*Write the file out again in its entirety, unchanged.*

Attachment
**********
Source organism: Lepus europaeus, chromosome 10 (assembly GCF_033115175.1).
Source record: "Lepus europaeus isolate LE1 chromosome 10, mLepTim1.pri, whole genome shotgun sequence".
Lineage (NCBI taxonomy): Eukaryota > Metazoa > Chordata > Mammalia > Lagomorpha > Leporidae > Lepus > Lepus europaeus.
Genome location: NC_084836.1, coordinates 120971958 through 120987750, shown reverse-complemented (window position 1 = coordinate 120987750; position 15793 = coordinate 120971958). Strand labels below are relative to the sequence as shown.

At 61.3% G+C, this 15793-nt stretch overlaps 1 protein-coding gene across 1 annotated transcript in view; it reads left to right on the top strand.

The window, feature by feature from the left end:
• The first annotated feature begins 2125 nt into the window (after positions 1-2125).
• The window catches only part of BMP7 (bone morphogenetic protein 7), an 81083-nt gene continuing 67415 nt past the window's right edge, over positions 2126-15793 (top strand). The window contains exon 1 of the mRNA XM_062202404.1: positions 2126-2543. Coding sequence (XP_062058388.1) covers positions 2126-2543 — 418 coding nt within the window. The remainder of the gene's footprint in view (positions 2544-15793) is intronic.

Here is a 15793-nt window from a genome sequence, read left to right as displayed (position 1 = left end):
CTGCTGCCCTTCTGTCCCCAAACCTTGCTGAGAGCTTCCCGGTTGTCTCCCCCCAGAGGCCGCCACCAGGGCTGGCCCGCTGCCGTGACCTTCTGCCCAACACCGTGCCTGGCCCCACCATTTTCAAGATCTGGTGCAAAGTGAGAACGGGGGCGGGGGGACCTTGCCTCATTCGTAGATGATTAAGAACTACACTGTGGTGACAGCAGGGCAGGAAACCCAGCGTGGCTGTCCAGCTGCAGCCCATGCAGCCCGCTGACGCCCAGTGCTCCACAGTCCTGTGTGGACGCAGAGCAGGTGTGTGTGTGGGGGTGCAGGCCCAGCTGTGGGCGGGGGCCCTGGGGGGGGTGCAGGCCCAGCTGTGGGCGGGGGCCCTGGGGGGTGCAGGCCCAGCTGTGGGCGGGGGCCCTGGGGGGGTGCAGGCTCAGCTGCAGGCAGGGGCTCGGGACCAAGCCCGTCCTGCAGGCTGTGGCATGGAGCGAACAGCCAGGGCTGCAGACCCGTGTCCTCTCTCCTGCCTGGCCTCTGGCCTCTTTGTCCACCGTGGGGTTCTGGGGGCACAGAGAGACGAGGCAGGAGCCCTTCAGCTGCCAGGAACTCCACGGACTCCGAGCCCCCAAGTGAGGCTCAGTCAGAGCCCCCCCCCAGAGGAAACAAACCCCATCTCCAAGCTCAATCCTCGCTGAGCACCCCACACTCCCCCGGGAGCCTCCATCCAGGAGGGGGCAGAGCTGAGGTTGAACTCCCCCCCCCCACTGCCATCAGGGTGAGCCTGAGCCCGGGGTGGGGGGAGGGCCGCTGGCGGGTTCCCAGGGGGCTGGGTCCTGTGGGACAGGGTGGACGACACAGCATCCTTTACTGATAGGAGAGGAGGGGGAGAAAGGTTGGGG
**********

Source organism: Lepus europaeus, chromosome 10 (assembly GCF_033115175.1).
Source record: "Lepus europaeus isolate LE1 chromosome 10, mLepTim1.pri, whole genome shotgun sequence".
Lineage (NCBI taxonomy): Eukaryota > Metazoa > Chordata > Mammalia > Lagomorpha > Leporidae > Lepus > Lepus europaeus.
Genome location: NC_084836.1, coordinates 120971958 through 120987750, shown reverse-complemented (window position 1 = coordinate 120987750; position 15793 = coordinate 120971958). Strand labels below are relative to the sequence as shown.

At 61.3% G+C, this 15793-nt stretch overlaps 1 protein-coding gene across 1 annotated transcript in view; it reads left to right on the top strand.

The window, feature by feature from the left end:
• The first annotated feature begins 2125 nt into the window (after positions 1-2125).
• The window catches only part of BMP7 (bone morphogenetic protein 7), an 81083-nt gene continuing 67415 nt past the window's right edge, over positions 2126-15793 (top strand). The window contains exon 1 of the mRNA XM_062202404.1: positions 2126-2543. Coding sequence (XP_062058388.1) covers positions 2126-2543 — 418 coding nt within the window. The remainder of the gene's footprint in view (positions 2544-15793) is intronic.

Here is a 15793-nt window from a genome sequence, read left to right as displayed (position 1 = left end):
CTGCTGCCCTTCTGTCCCCAAACCTTGCTGAGAGCTTCCCGGTTGTCTCCCCCCAGAGGCCGCCACCAGGGCTGGCCCGCTGCCGTGACCTTCTGCCCAACACCGTGCCTGGCCCCACCATTTTCAAGATCTGGTGCAAAGTGAGAACGGGGGCGGGGGGACCTTGCCTCATTCGTAGATGATTAAGAACTACACTGTGGTGACAGCAGGGCAGGAAACCCAGCGTGGCTGTCCAGCTGCAGCCCATGCAGCCCGCTGACGCCCAGTGCTCCACAGTCCTGTGTGGACGCAGAGCAGGTGTGTGTGTGGGGGTGCAGGCCCAGCTGTGGGCGGGGGCCCTGGGGGGGGTGCAGGCCCAGCTGTGGGCGGGGGCCCTGGGGGGTGCAGGCCCAGCTGTGGGCGGGGGCCCTGGGGGGGTGCAGGCTCAGCTGCAGGCAGGGGCTCGGGACCAAGCCCGTCCTGCAGGCTGTGGCATGGAGCGAACAGCCAGGGCTGCAGACCCGTGTCCTCTCTCCTGCCTGGCCTCTGGCCTCTTTGTCCACCGTGGGGTTCTGGGGGCACAGAGAGACGAGGCAGGAGCCCTTCAGCTGCCAGGAACTCCACGGACTCCGAGCCCCCAAGTGAGGCTCAGTCAGAGCCCCCCCCCAGAGGAAACAAACCCCATCTCCAAGCTCAATCCTCGCTGAGCACCCCACACTCCCCCGGGAGCCTCCATCCAGGAGGGGGCAGAGCTGAGGTTGAACTCCCCCCCCCCACTGCCATCAGGGTGAGCCTGAGCCCGGGGTGGGGGGAGGGCCGCTGGCGGGTTCCCAGGGGGCTGGGTCCTGTGGGACAGGGTGGACGACACAGCATCCTTTACTGATAGGAGAGGAGGGGGAGAAAGGTTGGGG